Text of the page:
Mother’s Day Emails – What Does Mom Want Besides Flowers?
As my colleague Julia Peavy mentions in her recent post, frequency of email goes up for floral retailers around Mother’s Day. I thought we’d take a look at how some other marketers leveraged the holiday.
Next to flowers, another common way to celebrate Mother’s Day is to eat out with family. Not surprisingly then, OpenTable leveraged the holiday by send several Mother’s Day themed emails that each took a slightly different approach. The first email takes the approach of showing the subscriber that the only option isn’t Sunday Brunch. Separate images and links prompt the recipient to choose from Friday dinner, any meal on Saturday or any meal on Sunday. Finally, for those too far away from Mom to dine together, there’s a link to buy dining gift cards online.
OpenTable’s next email on Thursday, May 9th includes a calendar to show the subscriber just how little time they have left and features nine restaurant options to help the slacker child/husband get going.
The final email sent on Saturday, May 11th (now it’s REALLY late) shows, very accurately, the three things Mom wants for her day and how OpenTable can help.
So Mother’s Day is probably an easy tie-in for floral companies and OpenTable. I found a few examples of brands that found pretty relevant ways to connect. First is Famous Footwear. First they sent an email featuring a surprisingly touching Mother’s Day tribute video that somehow manages to subtlety incorporate moms, shoes and Famous Footwear’s “Victory is Yours” tagline. The video can be viewed here: http://www.famousfootwear.com/mothersday?partnerid=email_130507FFCallingAllMomsQuizTest
The next email from Famous Footwear finds a fun way to get subscribers to scroll down a long email and take the time to view several product types. The gift finder asks the subscriber if her mom is sporty, trendy or if she likes to be comfy. The yes/no decision tree leads the subscriber to view three different products with links to see the product in various colors. I would have also considered a link to a broader category page showing other sporty/trendy/comfy shoes. The tear-jerker video is promoted again at the bottom. Sniff-sniff.
The New York Times sent an email that featured mother related archive links at the top and two mom related promotions beneath.
On the Wednesday before the holiday, Active.com promoted participating with Mom in a race on Mother’s Day. We like how they say “celebrate with mom” instead of “celebrate with your mom.” This wording is up for interpretation – it could be meant for dads who are planning an outing for their wife and young kids. The link lands leads to a gallery showing eight races around the country. I clicked through after the fact so it was too late to see if registration was still open for these races, but I would hope Active.com wouldn’t promote races that were full. Also, most of us aren’t prepared to run a half-marathon at the drop of a hat, but can maybe pull off a last minute 5k or family friendly fun runs (with the requisite bounce house afterwards).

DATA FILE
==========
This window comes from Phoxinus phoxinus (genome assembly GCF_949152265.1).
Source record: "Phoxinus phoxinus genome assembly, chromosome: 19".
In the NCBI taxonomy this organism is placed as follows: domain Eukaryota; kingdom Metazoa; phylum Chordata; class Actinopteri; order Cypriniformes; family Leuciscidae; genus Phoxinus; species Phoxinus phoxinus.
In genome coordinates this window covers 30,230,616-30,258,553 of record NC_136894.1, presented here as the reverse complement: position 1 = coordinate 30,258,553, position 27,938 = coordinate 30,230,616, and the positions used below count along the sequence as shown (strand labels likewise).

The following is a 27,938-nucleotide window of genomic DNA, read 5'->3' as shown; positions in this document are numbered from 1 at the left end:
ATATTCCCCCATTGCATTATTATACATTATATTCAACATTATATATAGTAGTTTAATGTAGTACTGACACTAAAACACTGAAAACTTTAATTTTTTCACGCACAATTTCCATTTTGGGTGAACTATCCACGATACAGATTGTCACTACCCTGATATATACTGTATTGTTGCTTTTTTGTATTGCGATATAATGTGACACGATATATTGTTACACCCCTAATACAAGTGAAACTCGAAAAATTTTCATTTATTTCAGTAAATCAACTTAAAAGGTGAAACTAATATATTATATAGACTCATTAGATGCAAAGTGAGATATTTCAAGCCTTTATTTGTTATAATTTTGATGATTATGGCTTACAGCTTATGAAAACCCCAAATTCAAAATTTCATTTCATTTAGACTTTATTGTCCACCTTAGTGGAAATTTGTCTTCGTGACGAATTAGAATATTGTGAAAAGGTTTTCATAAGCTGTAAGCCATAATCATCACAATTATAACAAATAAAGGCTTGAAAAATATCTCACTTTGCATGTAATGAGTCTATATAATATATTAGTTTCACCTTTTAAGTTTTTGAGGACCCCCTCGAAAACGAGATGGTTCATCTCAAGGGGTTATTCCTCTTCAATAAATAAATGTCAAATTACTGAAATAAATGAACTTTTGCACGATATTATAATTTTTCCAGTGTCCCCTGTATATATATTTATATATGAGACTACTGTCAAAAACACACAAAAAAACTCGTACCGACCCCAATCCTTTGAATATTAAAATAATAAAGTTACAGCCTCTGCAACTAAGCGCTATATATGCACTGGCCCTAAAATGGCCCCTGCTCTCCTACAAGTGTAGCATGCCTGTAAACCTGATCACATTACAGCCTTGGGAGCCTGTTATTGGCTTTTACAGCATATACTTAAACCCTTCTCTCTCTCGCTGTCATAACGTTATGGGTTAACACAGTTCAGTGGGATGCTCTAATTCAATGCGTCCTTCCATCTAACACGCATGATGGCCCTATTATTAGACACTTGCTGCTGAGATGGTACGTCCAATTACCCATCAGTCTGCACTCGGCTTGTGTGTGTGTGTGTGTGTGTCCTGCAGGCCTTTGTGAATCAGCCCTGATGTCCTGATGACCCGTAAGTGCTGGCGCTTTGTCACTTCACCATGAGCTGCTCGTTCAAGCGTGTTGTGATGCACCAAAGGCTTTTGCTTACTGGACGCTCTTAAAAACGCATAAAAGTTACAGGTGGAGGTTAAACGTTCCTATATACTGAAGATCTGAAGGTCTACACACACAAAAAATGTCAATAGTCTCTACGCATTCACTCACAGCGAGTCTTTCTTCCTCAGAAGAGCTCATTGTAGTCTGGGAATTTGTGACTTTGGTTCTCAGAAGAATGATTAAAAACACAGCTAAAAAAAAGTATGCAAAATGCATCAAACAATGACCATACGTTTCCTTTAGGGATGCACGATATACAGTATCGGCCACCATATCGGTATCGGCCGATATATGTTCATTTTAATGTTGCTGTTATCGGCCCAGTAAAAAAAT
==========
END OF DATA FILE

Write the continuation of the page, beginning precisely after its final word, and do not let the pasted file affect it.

The one I personally thought may have fallen flat was a video by Fandango. Unlike the Famous Footwear one, this one didn’t do much for me. First, the email link simply says “Happy Mother’s Day from Fandango.” We’re not provided with any clue as to what is at the other end of the link. Also, I’m not really interested in receiving Mother’s Day wishes from Vin Diesel or Gwyneth Paltrow. But, to be fair, movie/celebrity buffs may be. Odd that they feature Carrey Mulligan, who is British, since the U.K. Mother’s Day was in March. She even admits she’s not wishing her own mother a happy mother’s day since it was months ago. The whole thing was awkward. (O.K., the David Alan Grier line was funny). The video can be viewed here: http://www.youtube.com/watch?v=w-yKGuDu03w
I did, however, like their movie gift card that they promoted in an earlier email which allows you to upload a picture to the card making it far more personal. Grandma would love the picture of the grandkids as much as the movie.
All in all, some creative, relevant solutions for moms from marketers this May.
About Stephanie Colleton
Stephanie began her digital marketing career 20 years ago with AOL followed by BMG Columbia House. She has been with Return Path for 11 years working with clients to optimize their email marketing programs by leveraging custom consulting and innovative AI solutions. Stephanie is based in New Jersey.